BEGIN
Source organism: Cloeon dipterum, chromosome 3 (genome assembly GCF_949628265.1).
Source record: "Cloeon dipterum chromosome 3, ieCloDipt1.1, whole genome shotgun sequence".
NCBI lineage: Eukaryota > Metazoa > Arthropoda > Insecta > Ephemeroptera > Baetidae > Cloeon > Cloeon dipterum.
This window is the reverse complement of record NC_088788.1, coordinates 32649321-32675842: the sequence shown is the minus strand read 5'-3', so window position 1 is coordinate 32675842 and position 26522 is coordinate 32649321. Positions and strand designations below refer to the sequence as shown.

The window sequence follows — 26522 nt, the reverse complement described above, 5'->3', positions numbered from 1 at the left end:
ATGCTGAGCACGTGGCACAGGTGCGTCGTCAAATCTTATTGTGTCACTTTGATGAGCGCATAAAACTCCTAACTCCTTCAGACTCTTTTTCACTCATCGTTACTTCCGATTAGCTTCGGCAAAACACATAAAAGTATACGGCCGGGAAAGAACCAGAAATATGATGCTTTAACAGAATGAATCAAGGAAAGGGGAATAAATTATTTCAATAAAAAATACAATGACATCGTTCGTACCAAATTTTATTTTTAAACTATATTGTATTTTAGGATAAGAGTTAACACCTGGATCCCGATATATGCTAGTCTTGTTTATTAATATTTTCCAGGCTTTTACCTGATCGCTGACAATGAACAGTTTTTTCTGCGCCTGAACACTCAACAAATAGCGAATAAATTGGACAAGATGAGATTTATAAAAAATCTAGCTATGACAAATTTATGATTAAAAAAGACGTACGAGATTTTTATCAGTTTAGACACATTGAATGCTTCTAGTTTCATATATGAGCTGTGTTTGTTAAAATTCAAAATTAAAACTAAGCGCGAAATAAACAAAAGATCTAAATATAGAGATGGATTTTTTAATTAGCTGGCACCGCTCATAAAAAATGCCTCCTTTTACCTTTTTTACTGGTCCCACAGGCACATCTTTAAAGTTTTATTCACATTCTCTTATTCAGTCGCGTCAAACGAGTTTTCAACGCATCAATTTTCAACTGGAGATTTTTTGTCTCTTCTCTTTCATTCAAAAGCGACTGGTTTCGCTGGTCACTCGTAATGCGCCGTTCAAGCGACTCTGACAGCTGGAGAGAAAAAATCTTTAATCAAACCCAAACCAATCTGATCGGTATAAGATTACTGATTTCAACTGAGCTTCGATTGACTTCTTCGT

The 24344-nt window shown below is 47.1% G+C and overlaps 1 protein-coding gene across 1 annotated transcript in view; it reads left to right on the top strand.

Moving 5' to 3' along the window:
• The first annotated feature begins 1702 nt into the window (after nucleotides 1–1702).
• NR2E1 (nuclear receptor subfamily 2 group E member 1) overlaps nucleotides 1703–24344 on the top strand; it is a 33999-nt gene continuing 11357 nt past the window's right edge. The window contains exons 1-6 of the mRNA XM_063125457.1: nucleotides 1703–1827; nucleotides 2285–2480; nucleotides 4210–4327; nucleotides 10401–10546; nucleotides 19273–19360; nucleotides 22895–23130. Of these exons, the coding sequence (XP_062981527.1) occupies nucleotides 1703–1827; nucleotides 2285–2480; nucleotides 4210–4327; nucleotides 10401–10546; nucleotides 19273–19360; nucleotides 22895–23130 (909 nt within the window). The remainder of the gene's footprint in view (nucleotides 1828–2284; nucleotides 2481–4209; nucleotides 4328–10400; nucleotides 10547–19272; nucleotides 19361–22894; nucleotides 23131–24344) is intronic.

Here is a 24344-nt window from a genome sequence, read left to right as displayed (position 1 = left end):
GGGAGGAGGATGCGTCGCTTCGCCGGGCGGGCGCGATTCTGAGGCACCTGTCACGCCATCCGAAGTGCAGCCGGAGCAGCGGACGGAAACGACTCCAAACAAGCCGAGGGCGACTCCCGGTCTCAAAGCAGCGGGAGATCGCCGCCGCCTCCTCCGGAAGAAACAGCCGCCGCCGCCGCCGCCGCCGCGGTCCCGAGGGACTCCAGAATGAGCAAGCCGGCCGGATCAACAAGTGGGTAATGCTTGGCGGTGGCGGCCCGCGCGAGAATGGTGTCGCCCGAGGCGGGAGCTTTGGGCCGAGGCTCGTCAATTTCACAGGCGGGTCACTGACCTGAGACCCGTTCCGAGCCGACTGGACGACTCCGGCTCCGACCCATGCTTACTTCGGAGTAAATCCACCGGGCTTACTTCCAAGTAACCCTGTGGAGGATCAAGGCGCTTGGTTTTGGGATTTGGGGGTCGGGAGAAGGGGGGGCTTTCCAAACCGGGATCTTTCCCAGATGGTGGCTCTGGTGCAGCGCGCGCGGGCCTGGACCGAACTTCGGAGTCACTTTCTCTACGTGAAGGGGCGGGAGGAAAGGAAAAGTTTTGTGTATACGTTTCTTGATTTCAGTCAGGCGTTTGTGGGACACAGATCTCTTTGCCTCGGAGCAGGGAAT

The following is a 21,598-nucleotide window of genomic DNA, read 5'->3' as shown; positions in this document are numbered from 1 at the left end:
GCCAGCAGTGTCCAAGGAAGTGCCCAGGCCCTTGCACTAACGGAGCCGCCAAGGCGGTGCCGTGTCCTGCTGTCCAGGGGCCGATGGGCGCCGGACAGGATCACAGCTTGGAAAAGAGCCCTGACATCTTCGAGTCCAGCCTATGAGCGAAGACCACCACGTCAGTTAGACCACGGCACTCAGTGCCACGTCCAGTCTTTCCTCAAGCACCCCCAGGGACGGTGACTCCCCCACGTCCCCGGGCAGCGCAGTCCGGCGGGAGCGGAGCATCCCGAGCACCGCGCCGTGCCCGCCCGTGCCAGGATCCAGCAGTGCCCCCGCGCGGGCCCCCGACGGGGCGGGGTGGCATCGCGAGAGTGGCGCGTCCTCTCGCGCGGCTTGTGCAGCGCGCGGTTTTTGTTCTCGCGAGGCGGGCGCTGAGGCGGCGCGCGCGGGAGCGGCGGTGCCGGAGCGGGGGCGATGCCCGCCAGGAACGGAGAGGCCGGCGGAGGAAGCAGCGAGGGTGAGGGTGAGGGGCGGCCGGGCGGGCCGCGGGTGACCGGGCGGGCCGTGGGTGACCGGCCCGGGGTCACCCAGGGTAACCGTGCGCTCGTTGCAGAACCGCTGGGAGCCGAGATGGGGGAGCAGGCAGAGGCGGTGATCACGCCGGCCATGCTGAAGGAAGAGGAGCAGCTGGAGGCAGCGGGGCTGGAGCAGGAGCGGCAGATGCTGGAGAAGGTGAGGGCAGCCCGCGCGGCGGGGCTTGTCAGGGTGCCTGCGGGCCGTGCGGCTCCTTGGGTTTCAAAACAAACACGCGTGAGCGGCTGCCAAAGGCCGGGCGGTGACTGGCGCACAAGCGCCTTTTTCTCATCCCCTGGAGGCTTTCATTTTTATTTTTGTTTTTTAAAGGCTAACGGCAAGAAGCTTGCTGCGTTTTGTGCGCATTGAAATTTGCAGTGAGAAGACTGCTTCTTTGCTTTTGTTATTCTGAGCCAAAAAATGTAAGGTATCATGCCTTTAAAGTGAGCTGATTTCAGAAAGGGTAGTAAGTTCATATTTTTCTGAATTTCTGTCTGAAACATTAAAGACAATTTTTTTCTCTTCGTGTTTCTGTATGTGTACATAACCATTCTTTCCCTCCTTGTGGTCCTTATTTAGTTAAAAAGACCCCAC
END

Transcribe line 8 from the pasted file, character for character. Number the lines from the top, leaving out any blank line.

Moving 5' to 3' along the window: